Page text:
Verify DHCPv6-PD Over Dynamic VLAN Interfaces on R0

Purpose

Display DHCPv6-PD subscriber and other DHCPv6-PD over dynamic VLAN information to ensure the interfaces are functioning.

Action

From operational mode, run the show subscribers, show dhcpv6 server binding, show subscribers detail, show route table inet6.0 protocol access, show firewall, show class-of-service traffic-control-profile, and show class-of-service scheduler-hierarchy interface ps0.1073741856 commands.

user@host-R0>show subscribers
user@host-R0>show dhcpv6 server binding
user@host-R0>show subscribers detail
user@host-R0>show route table inet6.0 protocol access
user@host-R0>show firewall
user@host-R0>show class-of-service traffic-control-profile
user@host-R0>show class-of-service scheduler-hierarchy interface ps0.1073741856

Meaning

DHCPv6-PD over dynamic VLAN interfaces are operational.

Verify PPPoE Over Dynamic VLAN Interfaces on R0

Purpose

Display PPPoE subscriber and other PPPoE over dynamic VLAN information to ensure the interfaces are functioning.

Action

From operational mode, run the show subscribers, show subscriber summary, show subscribers detail, show pppoe interfaces, show route protocol access-internal, show firewall, show class-of-service traffic-control-profile, and show class-of-service scheduler-hierarchy interface ps0.1073741859 commands.

user@host-R0>show subscribers
user@host-R0>show subscribers summary
user@host-R0>show subscribers detail
user@host-R0>show pppoe interfaces
user@host-R0>show route protocol access-internal
user@host-R0>show firewall
user@host-R0>show class-of-service traffic-control-profile
user@host-R0>show class-of-service scheduler-hierarchy interface ps0.1073741859

Meaning

PPPoE over dynamic VLAN interfaces are operational.

Verify DHCP-PD Over PPPoE Over Dynamic VLAN Interfaces on R0

Purpose

Display PPPoE subscriber, DHCPv6 server binding, and inet6 route table information to ensure the interfaces are functioning.

Action

From operational mode, run the show subscribers, show subscriber summary, show dhcpv6 server binding, show subscribers detail, and show route table inet6.0 protocol access commands.

user@host-R0>show subscribers
user@host-R0>show subscribers summary
user@host-R0>show subscribers detail
user@host-R0>show dhcpv6 server binding
user@host-R0>show subscribers detail
user@host-R0>show route table inet6.0 protocol access

Meaning

DHCPv6-PD over PPPoE over dynamic VLAN interfaces are operational.

Verify LAC PPP over Dynamic Interfaces on R0

Purpose

Display subscriber, network access AAA, and L2TP services information to ensure the interfaces are functioning.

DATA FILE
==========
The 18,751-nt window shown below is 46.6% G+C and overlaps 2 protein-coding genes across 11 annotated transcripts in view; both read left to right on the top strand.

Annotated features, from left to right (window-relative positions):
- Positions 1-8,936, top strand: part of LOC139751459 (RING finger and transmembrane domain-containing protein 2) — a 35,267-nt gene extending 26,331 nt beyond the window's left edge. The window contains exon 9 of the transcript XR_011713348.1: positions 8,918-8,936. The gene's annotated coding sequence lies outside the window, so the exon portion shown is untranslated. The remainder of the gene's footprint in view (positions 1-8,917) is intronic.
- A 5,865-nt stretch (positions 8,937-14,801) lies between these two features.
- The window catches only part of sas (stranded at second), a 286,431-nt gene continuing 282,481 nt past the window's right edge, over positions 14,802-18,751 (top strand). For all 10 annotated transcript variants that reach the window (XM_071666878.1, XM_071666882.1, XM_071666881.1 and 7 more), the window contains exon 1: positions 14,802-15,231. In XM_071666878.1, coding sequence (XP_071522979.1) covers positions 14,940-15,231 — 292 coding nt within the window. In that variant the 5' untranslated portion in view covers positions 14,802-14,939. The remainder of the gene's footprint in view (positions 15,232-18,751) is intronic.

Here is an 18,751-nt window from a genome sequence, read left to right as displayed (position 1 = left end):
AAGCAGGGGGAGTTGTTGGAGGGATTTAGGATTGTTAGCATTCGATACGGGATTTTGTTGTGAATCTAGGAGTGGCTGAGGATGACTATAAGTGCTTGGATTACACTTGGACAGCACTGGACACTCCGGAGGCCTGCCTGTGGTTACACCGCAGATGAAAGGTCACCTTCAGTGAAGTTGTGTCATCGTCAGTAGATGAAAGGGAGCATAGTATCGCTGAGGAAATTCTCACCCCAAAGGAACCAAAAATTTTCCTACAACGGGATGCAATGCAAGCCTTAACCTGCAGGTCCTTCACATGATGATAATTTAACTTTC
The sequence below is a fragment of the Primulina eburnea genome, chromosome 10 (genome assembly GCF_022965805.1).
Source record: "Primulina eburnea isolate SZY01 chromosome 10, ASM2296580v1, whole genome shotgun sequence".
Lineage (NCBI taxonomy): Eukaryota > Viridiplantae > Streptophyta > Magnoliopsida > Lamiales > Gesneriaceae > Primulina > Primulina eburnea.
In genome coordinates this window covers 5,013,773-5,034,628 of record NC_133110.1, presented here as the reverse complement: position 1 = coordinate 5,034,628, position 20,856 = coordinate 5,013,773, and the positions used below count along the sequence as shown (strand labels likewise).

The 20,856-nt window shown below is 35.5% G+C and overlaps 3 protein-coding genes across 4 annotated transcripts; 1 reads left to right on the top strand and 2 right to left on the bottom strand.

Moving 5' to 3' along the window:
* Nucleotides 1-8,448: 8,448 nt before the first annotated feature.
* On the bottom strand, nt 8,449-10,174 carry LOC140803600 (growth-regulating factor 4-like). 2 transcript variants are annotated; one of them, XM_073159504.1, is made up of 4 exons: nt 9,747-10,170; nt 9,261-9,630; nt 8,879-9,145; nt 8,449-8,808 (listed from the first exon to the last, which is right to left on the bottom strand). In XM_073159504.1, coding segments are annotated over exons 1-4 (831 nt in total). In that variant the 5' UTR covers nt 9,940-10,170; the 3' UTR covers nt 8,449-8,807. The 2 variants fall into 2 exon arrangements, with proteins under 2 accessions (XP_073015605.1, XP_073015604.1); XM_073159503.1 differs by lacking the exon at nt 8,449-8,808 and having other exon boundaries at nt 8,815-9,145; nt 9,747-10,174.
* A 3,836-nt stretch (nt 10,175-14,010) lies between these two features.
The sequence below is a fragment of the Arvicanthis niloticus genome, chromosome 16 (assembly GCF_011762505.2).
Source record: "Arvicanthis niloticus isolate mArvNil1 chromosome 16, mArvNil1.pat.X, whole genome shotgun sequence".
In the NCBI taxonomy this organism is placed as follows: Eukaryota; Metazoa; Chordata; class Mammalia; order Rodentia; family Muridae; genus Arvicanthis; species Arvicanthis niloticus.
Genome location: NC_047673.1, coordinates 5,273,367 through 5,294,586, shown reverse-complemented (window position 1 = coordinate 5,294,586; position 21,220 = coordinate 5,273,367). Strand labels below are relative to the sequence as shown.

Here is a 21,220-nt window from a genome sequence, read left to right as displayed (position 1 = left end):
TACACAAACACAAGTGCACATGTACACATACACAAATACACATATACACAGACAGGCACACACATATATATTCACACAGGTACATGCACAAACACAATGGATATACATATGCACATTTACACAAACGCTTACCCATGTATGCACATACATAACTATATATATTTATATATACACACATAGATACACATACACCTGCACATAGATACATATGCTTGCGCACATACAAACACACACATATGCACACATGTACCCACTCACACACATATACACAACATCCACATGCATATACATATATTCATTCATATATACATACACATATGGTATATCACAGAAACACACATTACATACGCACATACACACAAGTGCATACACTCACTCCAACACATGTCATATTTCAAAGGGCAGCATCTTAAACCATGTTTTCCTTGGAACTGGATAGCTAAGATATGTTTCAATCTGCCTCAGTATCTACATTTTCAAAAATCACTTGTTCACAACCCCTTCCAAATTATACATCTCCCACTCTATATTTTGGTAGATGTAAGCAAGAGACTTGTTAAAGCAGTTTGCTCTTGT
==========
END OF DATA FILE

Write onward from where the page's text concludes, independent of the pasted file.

Action

From operational mode, run the show subscribers, show subscriber summary, show subscribers detail, show network-access aaa subscribers, show network-access aaa subscribers session-id 67, show network-access aaa subscribers session-id 67 detail, show network-access aaa subscribers session-id 68, show network-access aaa subscribers session-id 68 detail, show services l2tp summary, show services l2tp destination, show services l2tp tunnel, show services l2tp session, show services l2tp destination extensive, show services l2tp tunnel extensive, and show services l2tp session extensive commands.

user@host-R0>show subscribers
user@host-R0>show subscribers summary
user@host-R0>show subscribers detail
user@host-R0>show network-access aaa subscribers
user@host-R0>show network-access aaa subscribers session-id 67
user@host-R0>show network-access aaa subscribers session-id 67 detail
user@host-R0>show network-access aaa subscribers session-id 68
user@host-R0>show network-access aaa subscribers session-id 68 detail
user@host-R0>show services l2tp summary
user@host-R0>show services l2tp destination
user@host-R0>show services l2tp tunnel
user@host-R0>show services l2tp session
user@host-R0>show services l2tp destination extensive
user@host-R0>show services l2tp tunnel extensive
user@host-R0>show services l2tp session extensive

Meaning

LAC PPP over dynamic VLAN interfaces are operational.

Verify the AAA Access and RADIUS Server Configuration and Statistics on R0

Purpose

Display RADIUS server, domain map, and AAA information to ensure that AAA and RADIUS are functioning as expected.